January 15, 2016
December 9, 2015
December 7, 2015
December 2, 2015
November 18, 2015
November 5, 2015
The plan requires states to reduce carbon emissions from existing power plants by 32 percent during the next 15 years, compared to 2005 levels, and gives states flexibility in achieving those reductions. Virginia already has reduced carbon pollution from the power sector by 16 percent since 2008.
Fittingly, the American Lung Association in Virginia supported the move, saying the Clean Power Plan, when fully implemented, will save up to 6,600 premature deaths nationwide each year and up to 150,000 asthma attacks.
Thank you, Mark.
October 20, 2015
It seems that the chemical oxybenzone, found in more than 3500 popular sunscreens, is killing coral reefs. 80 percent of our reefs in the Caribbean are lost already. Degraded bleached out reefs might recover, but it takes a LONG time.
Anywhere from 6000 to 14,00 tons of sunscreen lotion wash off our bodies and into coral reef areas each year. And much of that sunscreen contains between one and ten percent oxybenzone. I just checked the Nutrigena products we use and see 6 percent oxybenzone.
So check EWG's Guide to sunscreens at ewg.org to see the ones they highly recommend. You will probably not be familiar with most of these brands.
October 18, 2015
Indeed, OVERALL water "quality" improved due to the eagle count, phosphorus reduction and wastewater upgrades. But a parent looking at this report card would see these numbers and question Jimmy's teacher:
56% in stream health
40% in agriculture pollution control
44% in sediment reduction
36% in storm water pollution controls
30% in vegetated buffer restoration
58% in underwater grasses
Look here to see the entire report card: http://www.jamesriverassociation.org/stateofthejames
October 11, 2015
- Quite a bit of our local drinking water from groundwater aquifers is 40,000 years old.
- Virginia receives an average of 40 inches of rain each year, but less than one-half inch of it soaks into our groundwater sediment.
- Our groundwater has dropped as much as 200 feet during the last century in some areas in Virginia.
- In James City County, current water consumption (in 2015) is 5.6 million gallons per DAY.
- Virginia's DEQ may cut James City County's daily water withdrawal to 3.8 to 4 million gallons.
Other eye-opening news is that the EPA tells us that $6.7 billion is needed for drinking water infrastructure needs in Virginia alone. $4.5 billion for pipeline improvements.
And $384 BILLION just to maintain the existing drinking water infrastructure in the entire country.
September 19, 2015
September 2, 2015
Then there is a big hit if you exceed a limit: $11.59 per thousand gallons in tier three. That should discourage homeowners from defying the county irrigation schedule of three times weekly.
But they do not seem to be enforcing their regs in many neighborhoods.
August 21, 2015
July 20, 2015
July 18, 2015
ProPublica claims that California and Arizona have been miscalculating their water supplies for decades. Hmmm. We already know that the recent drought in California prompted Governor Jerry Brown to curtail the public's water use, but what happens when the real amount of water remaining is revealed? Many already predict future "water wars." Who is watching here?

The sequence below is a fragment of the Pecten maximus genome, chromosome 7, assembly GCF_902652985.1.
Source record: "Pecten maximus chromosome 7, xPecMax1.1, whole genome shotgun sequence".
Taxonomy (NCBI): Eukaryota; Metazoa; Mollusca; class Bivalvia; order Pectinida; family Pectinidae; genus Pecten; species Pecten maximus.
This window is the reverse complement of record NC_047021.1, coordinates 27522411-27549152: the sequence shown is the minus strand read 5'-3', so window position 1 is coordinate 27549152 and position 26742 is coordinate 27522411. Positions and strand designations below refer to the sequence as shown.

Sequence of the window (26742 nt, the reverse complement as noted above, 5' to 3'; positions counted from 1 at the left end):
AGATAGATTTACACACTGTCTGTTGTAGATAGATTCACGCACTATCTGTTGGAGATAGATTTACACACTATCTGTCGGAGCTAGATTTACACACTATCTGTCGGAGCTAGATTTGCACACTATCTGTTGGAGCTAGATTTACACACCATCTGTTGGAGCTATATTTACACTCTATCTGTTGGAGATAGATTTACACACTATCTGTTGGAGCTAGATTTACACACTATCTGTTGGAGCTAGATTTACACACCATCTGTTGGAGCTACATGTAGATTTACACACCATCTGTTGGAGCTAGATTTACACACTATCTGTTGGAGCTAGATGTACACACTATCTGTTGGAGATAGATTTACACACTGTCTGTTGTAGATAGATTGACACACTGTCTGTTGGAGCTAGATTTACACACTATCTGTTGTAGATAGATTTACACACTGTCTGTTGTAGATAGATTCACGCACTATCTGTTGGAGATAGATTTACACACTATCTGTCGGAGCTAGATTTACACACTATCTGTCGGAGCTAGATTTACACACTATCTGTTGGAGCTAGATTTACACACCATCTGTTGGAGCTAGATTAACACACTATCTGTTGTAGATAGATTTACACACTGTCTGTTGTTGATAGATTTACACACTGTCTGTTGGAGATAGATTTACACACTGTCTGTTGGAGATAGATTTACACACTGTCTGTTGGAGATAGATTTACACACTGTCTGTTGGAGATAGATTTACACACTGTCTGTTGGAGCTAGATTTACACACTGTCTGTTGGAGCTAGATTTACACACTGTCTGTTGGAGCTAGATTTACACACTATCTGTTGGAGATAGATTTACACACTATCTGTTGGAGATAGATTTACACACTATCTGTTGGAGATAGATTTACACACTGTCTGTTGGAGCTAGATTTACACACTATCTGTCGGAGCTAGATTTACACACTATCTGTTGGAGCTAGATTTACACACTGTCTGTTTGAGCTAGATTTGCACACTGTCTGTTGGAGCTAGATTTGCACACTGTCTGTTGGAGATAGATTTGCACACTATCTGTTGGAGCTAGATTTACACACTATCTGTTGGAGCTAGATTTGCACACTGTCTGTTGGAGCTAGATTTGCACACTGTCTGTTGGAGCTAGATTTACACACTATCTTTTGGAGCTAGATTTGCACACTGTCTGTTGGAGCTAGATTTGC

Our reservoirs are quite visible, but most of our water comes from aquifers that re-fill at a "glacial speed." Pun intended. In James City County, a majority of our system wells pump from the Chickahominy-Piney Point Aquifer (250-300 feet deep). Five other wells pump from the Potomac Aquifer (300-836 feet deep).
In October 2014, there was a bit of hoopla in local papers with headlines shouting "James City groundwater withdrawals could dry up," but I have not heard much conversation about that topic since. Counties contract with the state's DEQ about renewing their limits on withdrawing water. So the topic should resurface soon.
July 10, 2015
June 30, 2015
June 24, 2015
June 17, 2015
|Cove Point LNG terminal|
June 16, 2015
June 15, 2015
June 14, 2015
June 11, 2015
June 2, 2015
April 17, 2015
The James River Association, along with national, state and local partners, has been advocating for Dominion Virginia Power to study and pursue alternative solutions on where to place a transmission line, currently planned to span the James River near Jamestown.
As proposed, this power line would negatively impact scenic views and visitors’ experience of the Historic Triangle, which attracts an estimated 6 million visitors annually.
A key part of James River Association’s effort was joining James City County and Save the James Alliance to challenge the State Corporation Commission’s (SCC) approval of the transmission line project as it stands now.
Yesterday, the Supreme Court of Virginia released its decision and has overturned part of the SCC ruling, thereby requiring local zoning approval of certain aspects of the project.
The decision allows James City County to further review the project through its local zoning process. James City County now has the opportunity to ensure their concerns are addressed and will provide additional opportunities for the public to register their concerns as well.
This is an encouraging and positive step in the effort to avoid the impacts that the proposed transmission line will have on America’s Founding River and surrounding communities.